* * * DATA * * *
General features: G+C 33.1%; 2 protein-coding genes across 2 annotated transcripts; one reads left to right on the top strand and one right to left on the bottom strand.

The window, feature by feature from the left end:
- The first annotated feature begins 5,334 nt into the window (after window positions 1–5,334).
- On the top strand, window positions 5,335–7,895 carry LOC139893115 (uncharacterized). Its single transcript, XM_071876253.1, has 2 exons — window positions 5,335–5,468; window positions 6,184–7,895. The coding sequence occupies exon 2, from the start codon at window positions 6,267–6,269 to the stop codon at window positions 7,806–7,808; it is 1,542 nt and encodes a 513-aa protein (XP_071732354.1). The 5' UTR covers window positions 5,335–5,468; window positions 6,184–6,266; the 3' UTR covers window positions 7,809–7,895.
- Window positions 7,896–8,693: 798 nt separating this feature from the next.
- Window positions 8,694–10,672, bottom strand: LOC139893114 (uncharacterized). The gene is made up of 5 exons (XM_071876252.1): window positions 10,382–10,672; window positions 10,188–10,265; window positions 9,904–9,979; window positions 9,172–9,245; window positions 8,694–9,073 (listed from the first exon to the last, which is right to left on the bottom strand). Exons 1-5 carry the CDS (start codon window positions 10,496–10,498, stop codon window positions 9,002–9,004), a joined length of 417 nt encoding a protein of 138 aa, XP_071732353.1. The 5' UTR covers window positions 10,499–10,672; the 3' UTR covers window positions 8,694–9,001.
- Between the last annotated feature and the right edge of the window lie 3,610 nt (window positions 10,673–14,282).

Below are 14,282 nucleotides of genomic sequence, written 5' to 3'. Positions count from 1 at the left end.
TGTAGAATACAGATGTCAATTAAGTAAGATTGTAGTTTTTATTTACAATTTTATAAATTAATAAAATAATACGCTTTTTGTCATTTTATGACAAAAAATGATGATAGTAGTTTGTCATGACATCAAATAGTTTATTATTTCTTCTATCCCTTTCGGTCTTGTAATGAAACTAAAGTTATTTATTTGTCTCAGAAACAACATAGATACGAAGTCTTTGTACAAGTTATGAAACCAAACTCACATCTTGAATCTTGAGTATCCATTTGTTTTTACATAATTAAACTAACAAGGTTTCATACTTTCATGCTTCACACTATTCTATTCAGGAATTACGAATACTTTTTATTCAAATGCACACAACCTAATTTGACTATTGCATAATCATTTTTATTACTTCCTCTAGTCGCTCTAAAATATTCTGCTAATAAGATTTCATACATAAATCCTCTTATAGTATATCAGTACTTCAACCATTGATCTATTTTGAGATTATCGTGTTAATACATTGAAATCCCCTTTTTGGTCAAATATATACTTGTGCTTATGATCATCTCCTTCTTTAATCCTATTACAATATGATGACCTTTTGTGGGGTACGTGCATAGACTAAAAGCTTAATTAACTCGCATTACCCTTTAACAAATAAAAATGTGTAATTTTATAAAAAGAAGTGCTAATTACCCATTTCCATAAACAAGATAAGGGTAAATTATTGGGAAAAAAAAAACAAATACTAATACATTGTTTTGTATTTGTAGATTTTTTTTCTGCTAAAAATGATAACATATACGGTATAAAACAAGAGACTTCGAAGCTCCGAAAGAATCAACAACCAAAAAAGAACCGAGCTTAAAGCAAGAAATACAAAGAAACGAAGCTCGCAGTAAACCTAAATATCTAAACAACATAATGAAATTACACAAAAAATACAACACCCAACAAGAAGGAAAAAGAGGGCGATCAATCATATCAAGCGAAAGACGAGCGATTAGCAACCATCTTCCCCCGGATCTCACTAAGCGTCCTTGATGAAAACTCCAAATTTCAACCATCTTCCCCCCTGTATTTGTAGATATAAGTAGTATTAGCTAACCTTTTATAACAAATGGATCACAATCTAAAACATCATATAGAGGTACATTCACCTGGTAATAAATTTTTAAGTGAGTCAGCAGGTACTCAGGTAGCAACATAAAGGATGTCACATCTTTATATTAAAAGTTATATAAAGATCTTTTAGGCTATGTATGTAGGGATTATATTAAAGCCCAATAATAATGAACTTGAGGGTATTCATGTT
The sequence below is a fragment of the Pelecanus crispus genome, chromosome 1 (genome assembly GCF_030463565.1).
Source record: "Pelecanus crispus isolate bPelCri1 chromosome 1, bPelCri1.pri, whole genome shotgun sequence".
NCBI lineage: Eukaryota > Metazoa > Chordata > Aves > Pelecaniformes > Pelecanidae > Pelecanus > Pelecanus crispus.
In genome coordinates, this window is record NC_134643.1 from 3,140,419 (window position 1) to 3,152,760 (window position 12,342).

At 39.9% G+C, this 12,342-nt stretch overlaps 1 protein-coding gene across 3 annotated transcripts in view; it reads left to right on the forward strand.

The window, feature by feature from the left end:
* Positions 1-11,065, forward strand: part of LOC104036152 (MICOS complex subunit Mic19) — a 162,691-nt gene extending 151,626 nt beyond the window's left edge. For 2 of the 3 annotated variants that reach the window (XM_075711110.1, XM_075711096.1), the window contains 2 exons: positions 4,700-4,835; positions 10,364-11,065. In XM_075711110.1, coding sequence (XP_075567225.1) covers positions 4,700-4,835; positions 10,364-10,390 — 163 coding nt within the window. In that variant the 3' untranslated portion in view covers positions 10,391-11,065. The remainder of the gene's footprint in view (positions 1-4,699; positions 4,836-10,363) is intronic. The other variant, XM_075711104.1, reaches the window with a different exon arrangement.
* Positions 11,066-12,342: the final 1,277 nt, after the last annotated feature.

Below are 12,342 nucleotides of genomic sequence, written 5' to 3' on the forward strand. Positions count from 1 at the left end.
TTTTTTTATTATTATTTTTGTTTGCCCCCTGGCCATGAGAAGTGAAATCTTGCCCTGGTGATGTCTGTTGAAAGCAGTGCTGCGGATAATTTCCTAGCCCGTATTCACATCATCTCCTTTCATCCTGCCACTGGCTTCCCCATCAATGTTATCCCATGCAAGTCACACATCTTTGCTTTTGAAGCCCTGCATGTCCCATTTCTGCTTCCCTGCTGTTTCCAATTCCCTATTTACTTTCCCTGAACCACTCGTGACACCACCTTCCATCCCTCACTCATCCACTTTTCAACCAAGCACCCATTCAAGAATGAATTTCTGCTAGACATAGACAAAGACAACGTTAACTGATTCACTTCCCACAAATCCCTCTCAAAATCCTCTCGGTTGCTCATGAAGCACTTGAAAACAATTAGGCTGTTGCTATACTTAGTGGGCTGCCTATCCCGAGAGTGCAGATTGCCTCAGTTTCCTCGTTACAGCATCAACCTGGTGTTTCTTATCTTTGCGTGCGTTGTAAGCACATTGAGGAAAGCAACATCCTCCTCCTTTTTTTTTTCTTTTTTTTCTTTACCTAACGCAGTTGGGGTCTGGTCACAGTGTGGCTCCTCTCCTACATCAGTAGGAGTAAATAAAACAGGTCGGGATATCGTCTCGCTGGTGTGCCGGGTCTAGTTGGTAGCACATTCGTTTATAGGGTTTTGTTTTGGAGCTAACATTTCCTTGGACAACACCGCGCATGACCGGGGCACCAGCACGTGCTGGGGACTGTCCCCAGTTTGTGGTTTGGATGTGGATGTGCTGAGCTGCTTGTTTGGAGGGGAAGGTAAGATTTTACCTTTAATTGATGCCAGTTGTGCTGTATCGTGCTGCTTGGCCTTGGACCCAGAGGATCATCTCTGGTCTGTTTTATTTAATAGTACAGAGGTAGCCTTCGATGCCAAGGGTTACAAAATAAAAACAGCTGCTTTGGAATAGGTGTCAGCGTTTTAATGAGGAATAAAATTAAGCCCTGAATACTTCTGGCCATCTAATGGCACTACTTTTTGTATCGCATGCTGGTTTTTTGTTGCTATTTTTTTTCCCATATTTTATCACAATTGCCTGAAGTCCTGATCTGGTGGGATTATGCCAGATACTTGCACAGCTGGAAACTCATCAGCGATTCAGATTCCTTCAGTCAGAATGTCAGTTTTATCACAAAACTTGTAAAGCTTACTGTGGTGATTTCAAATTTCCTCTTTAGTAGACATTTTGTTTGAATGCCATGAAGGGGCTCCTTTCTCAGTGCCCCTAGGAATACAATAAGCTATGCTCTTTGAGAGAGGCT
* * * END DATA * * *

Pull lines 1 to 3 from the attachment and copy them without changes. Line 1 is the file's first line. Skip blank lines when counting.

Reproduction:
General features: G+C 33.1%; 2 protein-coding genes across 2 annotated transcripts; one reads left to right on the top strand and one right to left on the bottom strand.

The window, feature by feature from the left end:
- The first annotated feature begins 5,334 nt into the window (after window positions 1–5,334).